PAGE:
We often camp at altitude. The Espar/Eberspacher Airtronic diesel heater is designed to work at sea level and soots up if the air gets too thin. Altitude adjustment kit to the rescue!
This install turned out to be a much bigger headache than it should have been. The normally super-efficient German engineers must have been having a bad day when they designed the altitude kit for the Eberspacher D2 heater.
None of the connectors supplied with the heater and the altitude kit work with each other. Apparently, the connectors are meant to hook up to the 7-day timer. Most Airtronic heaters these days come with the Digimax controller instead.
To install the altitude kit in this system, you need to splice some wires and add a switch. You also have to ignore several of the existing wires by taping them out of the way. Crazy, but true.
Here’s the wiring diagram for the new-style altitude sensor. It’s not clear, but basically you have to splice a switch into the blue and white wire so that it can serve double duty, either talking to the altitude sensor (this is how the heater knows to reduce the amount of fuel it sends to be burnt) or connected to the DigiMax controller so that you can read any error codes that the system may have generated.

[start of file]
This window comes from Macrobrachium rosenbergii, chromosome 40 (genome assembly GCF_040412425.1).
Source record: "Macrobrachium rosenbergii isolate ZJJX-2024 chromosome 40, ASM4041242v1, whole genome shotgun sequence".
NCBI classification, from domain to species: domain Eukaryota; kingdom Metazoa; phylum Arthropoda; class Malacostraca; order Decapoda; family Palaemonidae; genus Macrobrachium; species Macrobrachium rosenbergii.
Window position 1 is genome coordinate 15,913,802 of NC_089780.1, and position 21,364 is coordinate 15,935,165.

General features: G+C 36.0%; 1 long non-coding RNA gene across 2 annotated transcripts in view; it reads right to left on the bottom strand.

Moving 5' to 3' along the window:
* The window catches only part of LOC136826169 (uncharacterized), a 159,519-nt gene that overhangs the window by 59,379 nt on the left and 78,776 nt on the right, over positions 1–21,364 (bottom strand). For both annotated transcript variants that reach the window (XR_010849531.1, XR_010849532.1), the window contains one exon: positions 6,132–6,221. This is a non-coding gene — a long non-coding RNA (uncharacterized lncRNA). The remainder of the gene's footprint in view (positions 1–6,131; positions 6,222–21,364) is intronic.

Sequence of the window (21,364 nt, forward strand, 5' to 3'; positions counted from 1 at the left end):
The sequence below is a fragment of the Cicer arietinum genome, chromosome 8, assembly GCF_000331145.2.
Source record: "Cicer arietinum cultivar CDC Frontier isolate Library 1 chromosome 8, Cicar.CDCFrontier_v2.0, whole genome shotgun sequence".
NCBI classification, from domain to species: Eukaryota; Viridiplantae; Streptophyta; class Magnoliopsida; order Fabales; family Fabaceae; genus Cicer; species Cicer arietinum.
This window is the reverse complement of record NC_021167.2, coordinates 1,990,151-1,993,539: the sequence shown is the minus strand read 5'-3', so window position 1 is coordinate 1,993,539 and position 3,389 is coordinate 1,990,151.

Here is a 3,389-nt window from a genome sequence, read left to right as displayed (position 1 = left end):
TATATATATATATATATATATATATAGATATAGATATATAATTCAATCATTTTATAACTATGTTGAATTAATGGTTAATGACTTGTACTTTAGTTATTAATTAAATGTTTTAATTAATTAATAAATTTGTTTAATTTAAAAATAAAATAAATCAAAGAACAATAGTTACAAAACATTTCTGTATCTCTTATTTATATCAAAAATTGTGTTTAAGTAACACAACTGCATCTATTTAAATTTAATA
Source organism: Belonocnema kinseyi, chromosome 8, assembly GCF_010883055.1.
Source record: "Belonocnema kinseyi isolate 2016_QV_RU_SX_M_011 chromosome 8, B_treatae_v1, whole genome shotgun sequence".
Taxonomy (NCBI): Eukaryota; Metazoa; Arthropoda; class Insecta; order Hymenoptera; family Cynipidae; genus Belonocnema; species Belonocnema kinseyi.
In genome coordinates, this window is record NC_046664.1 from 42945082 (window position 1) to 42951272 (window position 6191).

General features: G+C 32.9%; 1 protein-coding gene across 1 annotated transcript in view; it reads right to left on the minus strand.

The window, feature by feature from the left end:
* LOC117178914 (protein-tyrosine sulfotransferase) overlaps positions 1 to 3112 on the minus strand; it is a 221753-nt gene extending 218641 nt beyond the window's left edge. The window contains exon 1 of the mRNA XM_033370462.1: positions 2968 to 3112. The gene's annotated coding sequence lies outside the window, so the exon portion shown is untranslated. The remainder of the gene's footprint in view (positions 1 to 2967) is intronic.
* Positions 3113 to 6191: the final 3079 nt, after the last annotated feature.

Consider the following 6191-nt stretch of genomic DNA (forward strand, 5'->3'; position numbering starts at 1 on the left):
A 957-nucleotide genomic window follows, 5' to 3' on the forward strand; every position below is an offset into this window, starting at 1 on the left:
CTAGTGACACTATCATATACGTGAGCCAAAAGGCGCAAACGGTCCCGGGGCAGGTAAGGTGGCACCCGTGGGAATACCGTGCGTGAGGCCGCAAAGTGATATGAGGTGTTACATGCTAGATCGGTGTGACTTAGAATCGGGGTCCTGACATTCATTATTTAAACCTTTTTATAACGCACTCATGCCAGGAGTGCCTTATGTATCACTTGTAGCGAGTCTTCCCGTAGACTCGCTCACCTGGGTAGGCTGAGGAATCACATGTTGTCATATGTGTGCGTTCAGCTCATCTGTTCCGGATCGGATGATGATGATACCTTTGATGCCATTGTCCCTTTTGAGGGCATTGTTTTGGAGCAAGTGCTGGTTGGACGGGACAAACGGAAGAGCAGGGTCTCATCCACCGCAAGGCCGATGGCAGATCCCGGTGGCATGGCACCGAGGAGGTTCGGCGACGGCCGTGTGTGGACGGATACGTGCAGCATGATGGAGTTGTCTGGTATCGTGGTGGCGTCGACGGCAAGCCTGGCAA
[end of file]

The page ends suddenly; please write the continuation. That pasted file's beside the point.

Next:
The wires can be tapped anywhere along the length of the main harness. We chose to put our altitude sensor near the heater, so we just found the correct color wires at that end of the harness and hooked in to them by adding taps using our own wire. We cut the blue/white wire and installed a single pole double throw (SPDT) switch.
You can find lots of suitable SPDT switches on Amazon. This one has terminals that accept crimp-on quick connects. The center terminal of the switch is connected to the heater end of the blue/white cable. The other two terminals are connected to the blue/white wire for the altitude sensor and DigiMax controller. Just remember, the toggle switch will point in the opposite direction to the wire that is “On” at that time.
Make sure that you tape the unused wires out of the way and completely seal them off so that they can’t short out on each other or on any other objects.
If you have an older system, the altitude sensor might have a different look, a different connector, and a different set of wires. Here’s the diagram for that version.